Billboard Magazine has released its Top 100 Songs – ever, listing The Twist as the #1 song.
The #4 song, and several others, never even hit #1. One only made it to #3.
Basically, if the song hung-around the hot 100 for many weeks, even in the lower echelons, that somehow made it an all-time great song. This highly distorts the rankings, favoring many songs from the 1990s and when the record labels were rigging the charts by controlling airplay and not releasing that many songs.
Billboard doesn’t even try to explain blatant inconsistencies between prior charts. For example, in 1980 when Billboard released the top 40 songs of the 1970s, way up near the top of the chart were Joy to the World by Three Dog Night and My Sweet Lord by George Harrison.
Suddenly, Joy to the World barely makes it at #100, and My Sweet Lord is simply gone. How does one go from top 5 for the entire 1970s to not even in the top 100?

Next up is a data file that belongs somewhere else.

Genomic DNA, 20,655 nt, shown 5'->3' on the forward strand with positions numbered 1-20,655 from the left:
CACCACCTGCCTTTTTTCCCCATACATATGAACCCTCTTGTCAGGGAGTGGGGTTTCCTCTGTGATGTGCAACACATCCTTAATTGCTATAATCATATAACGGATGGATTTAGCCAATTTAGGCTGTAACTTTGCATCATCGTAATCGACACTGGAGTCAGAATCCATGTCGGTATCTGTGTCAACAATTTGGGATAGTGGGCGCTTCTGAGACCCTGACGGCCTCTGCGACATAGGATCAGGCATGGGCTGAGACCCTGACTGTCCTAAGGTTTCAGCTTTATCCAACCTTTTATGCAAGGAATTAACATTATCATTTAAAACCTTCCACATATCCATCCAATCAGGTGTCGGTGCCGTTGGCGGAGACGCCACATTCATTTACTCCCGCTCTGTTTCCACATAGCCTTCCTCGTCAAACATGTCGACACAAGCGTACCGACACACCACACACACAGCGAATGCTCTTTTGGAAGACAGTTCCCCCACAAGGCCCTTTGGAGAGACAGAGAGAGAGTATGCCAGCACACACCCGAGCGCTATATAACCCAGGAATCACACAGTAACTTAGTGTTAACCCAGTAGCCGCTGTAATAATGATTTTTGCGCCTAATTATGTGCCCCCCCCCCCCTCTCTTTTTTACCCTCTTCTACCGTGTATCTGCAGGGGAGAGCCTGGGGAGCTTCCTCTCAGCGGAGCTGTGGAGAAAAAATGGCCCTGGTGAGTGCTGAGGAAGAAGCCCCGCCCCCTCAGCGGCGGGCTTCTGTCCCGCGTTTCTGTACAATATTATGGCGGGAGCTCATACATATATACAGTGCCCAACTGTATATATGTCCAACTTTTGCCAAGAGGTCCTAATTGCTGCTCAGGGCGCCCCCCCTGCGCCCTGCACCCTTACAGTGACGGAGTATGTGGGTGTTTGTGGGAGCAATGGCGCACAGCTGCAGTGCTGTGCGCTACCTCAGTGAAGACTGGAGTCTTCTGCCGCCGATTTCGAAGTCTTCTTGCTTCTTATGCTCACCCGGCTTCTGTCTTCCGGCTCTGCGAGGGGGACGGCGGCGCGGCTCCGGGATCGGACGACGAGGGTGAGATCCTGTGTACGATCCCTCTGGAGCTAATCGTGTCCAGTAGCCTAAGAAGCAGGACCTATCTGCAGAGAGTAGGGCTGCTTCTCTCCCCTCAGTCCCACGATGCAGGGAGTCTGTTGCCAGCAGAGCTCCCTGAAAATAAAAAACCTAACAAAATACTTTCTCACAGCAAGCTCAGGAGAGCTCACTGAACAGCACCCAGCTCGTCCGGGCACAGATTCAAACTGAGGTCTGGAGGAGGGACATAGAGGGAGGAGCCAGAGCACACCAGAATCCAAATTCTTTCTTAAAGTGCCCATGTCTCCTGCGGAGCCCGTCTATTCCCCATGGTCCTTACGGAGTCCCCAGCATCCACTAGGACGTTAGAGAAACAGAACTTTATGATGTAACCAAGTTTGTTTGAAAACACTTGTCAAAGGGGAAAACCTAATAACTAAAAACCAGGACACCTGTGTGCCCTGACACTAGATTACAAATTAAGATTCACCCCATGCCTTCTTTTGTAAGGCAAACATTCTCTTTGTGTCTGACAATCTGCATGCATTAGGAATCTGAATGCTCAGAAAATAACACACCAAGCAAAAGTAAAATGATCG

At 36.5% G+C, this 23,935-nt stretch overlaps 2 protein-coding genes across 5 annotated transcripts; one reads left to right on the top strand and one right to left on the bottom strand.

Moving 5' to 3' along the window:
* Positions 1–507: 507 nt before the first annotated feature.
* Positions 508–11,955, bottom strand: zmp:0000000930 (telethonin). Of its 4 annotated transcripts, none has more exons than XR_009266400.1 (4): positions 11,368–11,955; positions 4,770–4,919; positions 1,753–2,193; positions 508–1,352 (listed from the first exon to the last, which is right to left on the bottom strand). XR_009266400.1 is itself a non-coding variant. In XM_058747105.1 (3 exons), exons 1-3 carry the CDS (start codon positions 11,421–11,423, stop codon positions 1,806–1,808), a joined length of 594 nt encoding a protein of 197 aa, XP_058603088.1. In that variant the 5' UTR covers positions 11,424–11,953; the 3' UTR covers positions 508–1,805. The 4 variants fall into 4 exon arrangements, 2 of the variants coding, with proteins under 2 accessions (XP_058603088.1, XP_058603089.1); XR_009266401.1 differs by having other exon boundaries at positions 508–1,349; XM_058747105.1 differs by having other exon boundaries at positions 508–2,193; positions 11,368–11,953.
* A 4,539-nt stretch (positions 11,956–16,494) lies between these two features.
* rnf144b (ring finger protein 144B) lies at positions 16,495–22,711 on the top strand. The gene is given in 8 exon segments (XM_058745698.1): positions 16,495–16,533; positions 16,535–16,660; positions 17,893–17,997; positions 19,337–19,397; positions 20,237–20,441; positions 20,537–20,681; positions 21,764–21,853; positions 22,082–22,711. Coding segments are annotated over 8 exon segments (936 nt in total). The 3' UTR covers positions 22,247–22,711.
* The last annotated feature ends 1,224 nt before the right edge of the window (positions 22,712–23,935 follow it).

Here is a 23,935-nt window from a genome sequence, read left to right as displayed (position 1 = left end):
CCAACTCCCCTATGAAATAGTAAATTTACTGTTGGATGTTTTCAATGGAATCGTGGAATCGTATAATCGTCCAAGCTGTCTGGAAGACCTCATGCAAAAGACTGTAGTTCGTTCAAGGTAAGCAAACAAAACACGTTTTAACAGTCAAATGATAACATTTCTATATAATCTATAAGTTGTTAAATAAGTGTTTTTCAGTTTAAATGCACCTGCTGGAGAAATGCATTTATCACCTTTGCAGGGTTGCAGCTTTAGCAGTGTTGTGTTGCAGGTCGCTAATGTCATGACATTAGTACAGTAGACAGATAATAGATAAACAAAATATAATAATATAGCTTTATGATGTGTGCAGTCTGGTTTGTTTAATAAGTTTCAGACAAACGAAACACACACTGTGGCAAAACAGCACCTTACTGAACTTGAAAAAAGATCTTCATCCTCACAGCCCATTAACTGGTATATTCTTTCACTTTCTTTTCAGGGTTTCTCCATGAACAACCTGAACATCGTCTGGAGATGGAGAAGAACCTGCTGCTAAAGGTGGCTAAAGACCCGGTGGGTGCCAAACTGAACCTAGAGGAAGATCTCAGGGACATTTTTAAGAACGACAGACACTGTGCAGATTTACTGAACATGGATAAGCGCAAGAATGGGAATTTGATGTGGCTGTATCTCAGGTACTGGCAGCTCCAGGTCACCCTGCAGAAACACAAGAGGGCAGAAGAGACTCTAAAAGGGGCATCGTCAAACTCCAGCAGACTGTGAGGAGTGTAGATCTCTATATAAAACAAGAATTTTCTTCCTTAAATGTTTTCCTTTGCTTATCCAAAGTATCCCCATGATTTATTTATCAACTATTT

Andy Gibb’s, I Just Want to Be Your Everything from 1977 is listed as #22 all-time. Are you kidding? That was nothing compared to Shadow Dancing.
When Billboard released the top songs of the 1980s, Every Breath You Take by the Police was listed as the top song. Now – only #25. Somehow, Endless Love by Lionel Richie has jumped way over to #13 all-time.
Bottom-line: Billboard has newly jerry-rigged its methodologies in a manner that makes it a joke. Anyone who has watched the charts over the years knows this is the dumbest hot 100 ever produced by Billboard.
The Twist? Great song. Hung around the top 100 for an amazing number of weeks, especially in comparison to other songs of its time. But only 3 weeks at #1, with minimal airplay or sales since its release. Definitely not the biggest song ever released.